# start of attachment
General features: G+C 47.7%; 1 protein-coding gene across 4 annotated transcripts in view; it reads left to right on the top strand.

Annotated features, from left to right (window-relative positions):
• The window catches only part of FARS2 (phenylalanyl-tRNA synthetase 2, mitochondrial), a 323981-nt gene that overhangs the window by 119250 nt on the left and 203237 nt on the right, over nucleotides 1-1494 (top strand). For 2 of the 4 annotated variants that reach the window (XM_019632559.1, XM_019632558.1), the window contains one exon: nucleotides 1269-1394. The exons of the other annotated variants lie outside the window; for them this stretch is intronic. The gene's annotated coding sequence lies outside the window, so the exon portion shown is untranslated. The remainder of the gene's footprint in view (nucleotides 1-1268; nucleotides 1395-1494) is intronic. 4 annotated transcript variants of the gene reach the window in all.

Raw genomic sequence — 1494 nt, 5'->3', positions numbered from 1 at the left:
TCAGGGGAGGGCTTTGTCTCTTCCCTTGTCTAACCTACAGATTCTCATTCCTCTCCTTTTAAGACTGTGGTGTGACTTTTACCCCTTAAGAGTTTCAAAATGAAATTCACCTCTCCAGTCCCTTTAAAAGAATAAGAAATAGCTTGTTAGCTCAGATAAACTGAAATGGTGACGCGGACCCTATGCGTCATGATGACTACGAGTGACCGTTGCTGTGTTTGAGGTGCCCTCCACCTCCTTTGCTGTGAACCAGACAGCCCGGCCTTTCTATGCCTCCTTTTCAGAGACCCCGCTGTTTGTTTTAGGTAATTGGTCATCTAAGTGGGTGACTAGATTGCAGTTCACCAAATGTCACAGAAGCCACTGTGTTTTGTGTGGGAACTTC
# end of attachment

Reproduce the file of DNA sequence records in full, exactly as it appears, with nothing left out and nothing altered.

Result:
General features: G+C 47.7%; 1 protein-coding gene across 4 annotated transcripts in view; it reads left to right on the top strand.

Annotated features, from left to right (window-relative positions):
• The window catches only part of FARS2 (phenylalanyl-tRNA synthetase 2, mitochondrial), a 323981-nt gene that overhangs the window by 119250 nt on the left and 203237 nt on the right, over nucleotides 1-1494 (top strand). For 2 of the 4 annotated variants that reach the window (XM_019632559.1, XM_019632558.1), the window contains one exon: nucleotides 1269-1394. The exons of the other annotated variants lie outside the window; for them this stretch is intronic. The gene's annotated coding sequence lies outside the window, so the exon portion shown is untranslated. The remainder of the gene's footprint in view (nucleotides 1-1268; nucleotides 1395-1494) is intronic. 4 annotated transcript variants of the gene reach the window in all.

Raw genomic sequence — 1494 nt, 5'->3', positions numbered from 1 at the left:
TCAGGGGAGGGCTTTGTCTCTTCCCTTGTCTAACCTACAGATTCTCATTCCTCTCCTTTTAAGACTGTGGTGTGACTTTTACCCCTTAAGAGTTTCAAAATGAAATTCACCTCTCCAGTCCCTTTAAAAGAATAAGAAATAGCTTGTTAGCTCAGATAAACTGAAATGGTGACGCGGACCCTATGCGTCATGATGACTACGAGTGACCGTTGCTGTGTTTGAGGTGCCCTCCACCTCCTTTGCTGTGAACCAGACAGCCCGGCCTTTCTATGCCTCCTTTTCAGAGACCCCGCTGTTTGTTTTAGGTAATTGGTCATCTAAGTGGGTGACTAGATTGCAGTTCACCAAATGTCACAGAAGCCACTGTGTTTTGTGTGGGAACTTC